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Grapheme-taste and grapheme-smell synesthesia

It includes letter-taste, letter-smell, number-taste and number-smell


These types of synesthesia are very uncommon.


Letter-taste and letter-smell

I am not aware of any cases of letter-taste or letter-smell synesthesia, but the study Lexical-gustatory synaesthesia: linguistic and conceptual factors by Jamie Ward and Julia Simner (2003) speculates that some synesthetes with lexical-gustatory synesthesia – i.e. where words trigger taste perceptions – perhaps receive their taste sensations in response to just one letter. An example would be if all words containing the letter K tasted like cereals. If the taste sensation was evoked on reading the letter as part of a written word it would be a case of grapheme-taste, whereas if the taste was perceived on hearing the sound /k/, regardless of how it is written (with K, C, CK or Q), it would be a case of phoneme-taste. This could also happen with smells in case of lexical-olfactory synesthesia… but these are all very rare cases and at least until now I haven’t been able to find any real examples.


The other case of letter-taste and letter-smell would be if a person looked at the letters of the alphabet and it triggered tastes in their mouth (or smells in their nose), specific and consistent for each letter.


Number-taste and number-smell

Smelling and tasting numbers is a very uncommon type of synesthesia, despite often being cited as an example of synesthesia in general articles in magazines and websites, which frequently begin with statements like “Do you taste numbers or smell colours?” Such questions or statements are never backed up by descriptions of real cases as they are actually extremely difficult to find.


Sean Day's study on 1,143 synesthetes to discover the prevalence of the different types indicates that there may be a small percentage of synesthetes with number-taste (0.26%), while none of them reported having number-smell. In all uncommon types of synesthesia involving tastes and/or smells, gustatory concurrents tend to be more common than olfactory concurrents, and both frequently occur together, sometimes accompanied by others such as colour or sound. It appears that this type of synesthesia tends only to affect people with a high “synesthetic disposition”, i.e. people with numerous different types, strongly expressed. In the case of number-taste or number-smell synesthesia it is possible for several concurrents to occur together, as in the first example below.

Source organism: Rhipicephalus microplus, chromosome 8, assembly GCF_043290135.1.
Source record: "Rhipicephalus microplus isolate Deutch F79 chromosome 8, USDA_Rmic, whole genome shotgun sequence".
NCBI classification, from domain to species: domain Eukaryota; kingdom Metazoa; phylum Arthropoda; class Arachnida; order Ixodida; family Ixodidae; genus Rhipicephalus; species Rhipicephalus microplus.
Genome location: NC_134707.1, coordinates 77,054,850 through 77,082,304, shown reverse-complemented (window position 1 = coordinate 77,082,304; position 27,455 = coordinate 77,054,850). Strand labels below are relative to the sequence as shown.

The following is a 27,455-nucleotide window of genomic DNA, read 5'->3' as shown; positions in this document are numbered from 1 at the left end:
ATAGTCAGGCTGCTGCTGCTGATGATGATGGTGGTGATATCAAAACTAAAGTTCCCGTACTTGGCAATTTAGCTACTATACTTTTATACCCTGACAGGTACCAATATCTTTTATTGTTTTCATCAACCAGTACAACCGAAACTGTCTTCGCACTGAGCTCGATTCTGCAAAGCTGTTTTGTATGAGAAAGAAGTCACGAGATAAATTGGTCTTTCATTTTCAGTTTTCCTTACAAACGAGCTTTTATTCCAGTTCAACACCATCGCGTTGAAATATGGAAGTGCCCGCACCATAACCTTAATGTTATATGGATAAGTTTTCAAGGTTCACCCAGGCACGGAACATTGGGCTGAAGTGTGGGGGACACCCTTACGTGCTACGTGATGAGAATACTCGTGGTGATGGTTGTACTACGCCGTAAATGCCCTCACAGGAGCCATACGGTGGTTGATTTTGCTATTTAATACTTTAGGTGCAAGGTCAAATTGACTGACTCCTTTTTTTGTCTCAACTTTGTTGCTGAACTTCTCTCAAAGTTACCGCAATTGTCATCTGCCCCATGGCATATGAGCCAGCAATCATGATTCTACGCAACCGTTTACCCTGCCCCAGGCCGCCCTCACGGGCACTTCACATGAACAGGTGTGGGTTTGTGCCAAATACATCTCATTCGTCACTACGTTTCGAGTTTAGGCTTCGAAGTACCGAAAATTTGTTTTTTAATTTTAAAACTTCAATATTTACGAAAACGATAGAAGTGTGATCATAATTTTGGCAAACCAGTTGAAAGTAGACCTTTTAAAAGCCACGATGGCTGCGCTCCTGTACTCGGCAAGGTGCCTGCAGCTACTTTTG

Here are some descriptions written by people with number-taste and/or number-smell synesthesia:


“For me, some numbers have sounds, temperatures, personalities, textures, flavors, or colors. For instance, 16 has a high pitch like a small chime, and tastes like frosting.”

(Source: this comment in the blog The Used Life.)


“I also have an addition of tastes/smells with the lower end of the numerical scale. So number 1 is yellow and tastes like buttered popcorn, 2 is like orange pastel lollies, but twelve is like fake watermelon flavouring (...). Most numbers smell more like food additives to me, like banana lollies and food colouring.”

(Source: this comment in the forum of the website AutismForums.)


“1 is a tomato taste. 2 is honey. But 12 is onions with salt.

One tastes like fresh cut grass, two is sun heat smell, twelve is burning cigarette. (…) Sometimes I confuse words because they taste similar, but they have different temperature and odour and different sound...”

(Source: an interesting conversation with A.J.R., a person with this type of synesthesia. 2020. )


Go to the page on lexical-gustatory synesthesia (words-taste)


Go to the page on lexical-olfactory synesthesia (words-smell)


Go to the page on grapheme-colour synesthesia


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